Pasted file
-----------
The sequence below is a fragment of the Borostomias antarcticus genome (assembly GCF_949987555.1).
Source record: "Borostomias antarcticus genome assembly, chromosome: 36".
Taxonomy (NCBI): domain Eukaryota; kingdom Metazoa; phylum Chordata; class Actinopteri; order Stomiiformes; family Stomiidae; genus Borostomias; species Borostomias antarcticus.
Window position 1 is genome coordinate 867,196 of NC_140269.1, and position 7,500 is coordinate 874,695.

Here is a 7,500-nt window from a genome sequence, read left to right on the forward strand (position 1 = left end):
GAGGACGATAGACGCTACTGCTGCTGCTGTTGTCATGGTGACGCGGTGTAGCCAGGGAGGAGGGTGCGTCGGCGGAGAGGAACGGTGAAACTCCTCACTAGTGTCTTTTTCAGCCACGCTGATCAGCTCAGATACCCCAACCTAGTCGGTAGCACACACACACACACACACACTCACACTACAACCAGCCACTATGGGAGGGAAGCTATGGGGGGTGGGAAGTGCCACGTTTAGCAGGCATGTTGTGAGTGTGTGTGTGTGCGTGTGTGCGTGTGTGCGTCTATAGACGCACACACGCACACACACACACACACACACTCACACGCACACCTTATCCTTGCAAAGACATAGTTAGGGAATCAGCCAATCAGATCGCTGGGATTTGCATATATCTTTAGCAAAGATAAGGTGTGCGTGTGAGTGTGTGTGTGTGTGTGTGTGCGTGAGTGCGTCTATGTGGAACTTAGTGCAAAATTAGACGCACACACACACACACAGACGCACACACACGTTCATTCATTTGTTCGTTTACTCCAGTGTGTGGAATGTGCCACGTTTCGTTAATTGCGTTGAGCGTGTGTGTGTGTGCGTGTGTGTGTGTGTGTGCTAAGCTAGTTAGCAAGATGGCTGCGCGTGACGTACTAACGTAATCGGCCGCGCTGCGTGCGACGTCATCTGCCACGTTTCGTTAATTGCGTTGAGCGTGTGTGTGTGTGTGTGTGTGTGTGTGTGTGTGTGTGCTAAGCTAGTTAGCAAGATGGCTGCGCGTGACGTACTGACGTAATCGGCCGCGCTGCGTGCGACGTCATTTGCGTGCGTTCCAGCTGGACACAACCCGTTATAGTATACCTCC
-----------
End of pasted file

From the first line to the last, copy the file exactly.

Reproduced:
The sequence below is a fragment of the Borostomias antarcticus genome (assembly GCF_949987555.1).
Source record: "Borostomias antarcticus genome assembly, chromosome: 36".
Taxonomy (NCBI): domain Eukaryota; kingdom Metazoa; phylum Chordata; class Actinopteri; order Stomiiformes; family Stomiidae; genus Borostomias; species Borostomias antarcticus.
Window position 1 is genome coordinate 867,196 of NC_140269.1, and position 7,500 is coordinate 874,695.

Here is a 7,500-nt window from a genome sequence, read left to right on the forward strand (position 1 = left end):
GAGGACGATAGACGCTACTGCTGCTGCTGTTGTCATGGTGACGCGGTGTAGCCAGGGAGGAGGGTGCGTCGGCGGAGAGGAACGGTGAAACTCCTCACTAGTGTCTTTTTCAGCCACGCTGATCAGCTCAGATACCCCAACCTAGTCGGTAGCACACACACACACACACACACTCACACTACAACCAGCCACTATGGGAGGGAAGCTATGGGGGGTGGGAAGTGCCACGTTTAGCAGGCATGTTGTGAGTGTGTGTGTGTGCGTGTGTGCGTGTGTGCGTCTATAGACGCACACACGCACACACACACACACACACACTCACACGCACACCTTATCCTTGCAAAGACATAGTTAGGGAATCAGCCAATCAGATCGCTGGGATTTGCATATATCTTTAGCAAAGATAAGGTGTGCGTGTGAGTGTGTGTGTGTGTGTGTGTGCGTGAGTGCGTCTATGTGGAACTTAGTGCAAAATTAGACGCACACACACACACACAGACGCACACACACGTTCATTCATTTGTTCGTTTACTCCAGTGTGTGGAATGTGCCACGTTTCGTTAATTGCGTTGAGCGTGTGTGTGTGTGCGTGTGTGTGTGTGTGTGCTAAGCTAGTTAGCAAGATGGCTGCGCGTGACGTACTAACGTAATCGGCCGCGCTGCGTGCGACGTCATCTGCCACGTTTCGTTAATTGCGTTGAGCGTGTGTGTGTGTGTGTGTGTGTGTGTGTGTGTGTGTGCTAAGCTAGTTAGCAAGATGGCTGCGCGTGACGTACTGACGTAATCGGCCGCGCTGCGTGCGACGTCATTTGCGTGCGTTCCAGCTGGACACAACCCGTTATAGTATACCTCC